Millions of people have reduced their dependence on eyeglasses and contact
lenses over the past several years with the refractive surgery procedure known
This procedure can correct refractive errors such as nearsightedness,
farsightedness and astigmatism. Now an enhanced version of LASIK, known as
wavefront LASIK, is available. This improved system allows eye surgeons to
customize the procedure for each eye, providing the possibility of even better
Adapted from technology used in astronomy, wavefront LASIK is a procedure
that uses an array of microsensors and a laser. A wave of light from a laser
beam is sent through the eye to the retina. This light is reflected out of the
eye, and the sensor measures the irregularities at the front of the wave of
light as it emerges from the eye. This produces a precise three-dimensional map
of the visual system, including the cornea’s imperfections, or aberrations.
Thousands of people have the same eyeglass prescription, but because the map is
so precise, no two people have the same wavefront measurements.
These wavefront data are translated into a mathematical formula the surgeon
uses to program corrections into the ultraviolet cold laser, which vaporizes
tissue to reshape the cornea. This new wavefront technology has a better chance
of reducing higher-order aberrations that cause glare, haloes and blurry images.
All wavefront patients will have some higher-order aberrations after surgery,
and in fact some types of aberration may increase. However, wavefront technology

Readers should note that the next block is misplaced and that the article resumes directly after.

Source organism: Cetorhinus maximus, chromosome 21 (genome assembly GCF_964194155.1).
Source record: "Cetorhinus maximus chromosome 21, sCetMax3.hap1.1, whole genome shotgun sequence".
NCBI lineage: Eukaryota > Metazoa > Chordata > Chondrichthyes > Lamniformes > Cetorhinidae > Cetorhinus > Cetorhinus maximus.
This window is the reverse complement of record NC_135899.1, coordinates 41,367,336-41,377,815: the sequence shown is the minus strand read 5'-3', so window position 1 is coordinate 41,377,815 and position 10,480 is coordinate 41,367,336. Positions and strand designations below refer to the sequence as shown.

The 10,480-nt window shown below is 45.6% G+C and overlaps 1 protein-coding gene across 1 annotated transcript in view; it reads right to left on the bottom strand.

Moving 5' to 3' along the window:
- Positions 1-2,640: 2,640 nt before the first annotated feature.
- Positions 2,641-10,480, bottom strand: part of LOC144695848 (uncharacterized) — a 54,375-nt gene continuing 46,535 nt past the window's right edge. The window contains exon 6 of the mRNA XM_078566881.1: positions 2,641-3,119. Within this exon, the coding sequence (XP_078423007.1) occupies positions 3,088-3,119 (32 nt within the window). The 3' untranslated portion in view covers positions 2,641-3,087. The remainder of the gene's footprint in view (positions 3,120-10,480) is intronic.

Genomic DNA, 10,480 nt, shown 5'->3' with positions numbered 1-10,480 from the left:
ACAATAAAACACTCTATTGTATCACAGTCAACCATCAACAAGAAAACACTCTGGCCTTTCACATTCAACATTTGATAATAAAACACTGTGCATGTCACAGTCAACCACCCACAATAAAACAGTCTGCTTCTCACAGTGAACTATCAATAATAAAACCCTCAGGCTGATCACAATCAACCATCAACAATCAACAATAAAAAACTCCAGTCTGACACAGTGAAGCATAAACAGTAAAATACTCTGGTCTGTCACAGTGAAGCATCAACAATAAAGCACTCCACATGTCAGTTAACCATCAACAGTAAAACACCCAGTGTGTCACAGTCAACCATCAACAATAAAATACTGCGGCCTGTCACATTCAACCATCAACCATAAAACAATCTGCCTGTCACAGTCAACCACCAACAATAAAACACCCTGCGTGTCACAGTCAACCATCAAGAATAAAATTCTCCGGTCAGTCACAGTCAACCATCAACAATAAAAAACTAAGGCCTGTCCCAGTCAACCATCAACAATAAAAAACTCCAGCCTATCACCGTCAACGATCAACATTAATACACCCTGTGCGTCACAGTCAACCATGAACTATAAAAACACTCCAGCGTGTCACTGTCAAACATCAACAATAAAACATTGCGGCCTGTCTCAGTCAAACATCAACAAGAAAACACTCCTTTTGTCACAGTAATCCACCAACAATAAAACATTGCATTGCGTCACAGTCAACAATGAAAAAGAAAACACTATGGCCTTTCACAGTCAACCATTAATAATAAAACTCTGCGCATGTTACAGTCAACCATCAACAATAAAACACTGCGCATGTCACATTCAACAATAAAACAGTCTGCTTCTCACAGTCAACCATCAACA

is the best tool for quantifying aberrations, and wavefront LASIK results in far
fewer aberrations than conventional LASIK.
Concerns about quality of vision and nighttime glare with previous forms of
LASIK prevented many people from having their vision corrected. In Food and Drug
Administration trials, the majority of patients who had custom LASIK found their
night vision to be better after the procedure than it was with their glasses or
contact lenses. One FDA study showed More than 70 percent of custom LASIK
patients saw better than 20/20.
Wavefront LASIK may not be for everyone because it removes more corneal
tissue than conventional LASIK. Patients with thin corneas, high degrees of
aberration, severely dry eyes or conditions that affect the lens or vitreous
fluid inside the eye may not be good candidates. However, many of these patients
may still be good candidates for conventional LASIK. Check with your
ophthalmologist, or Eye M.D., to see if wavefront LASIK is right for you.
By Roy S. Rubinfeld, Eye M.D.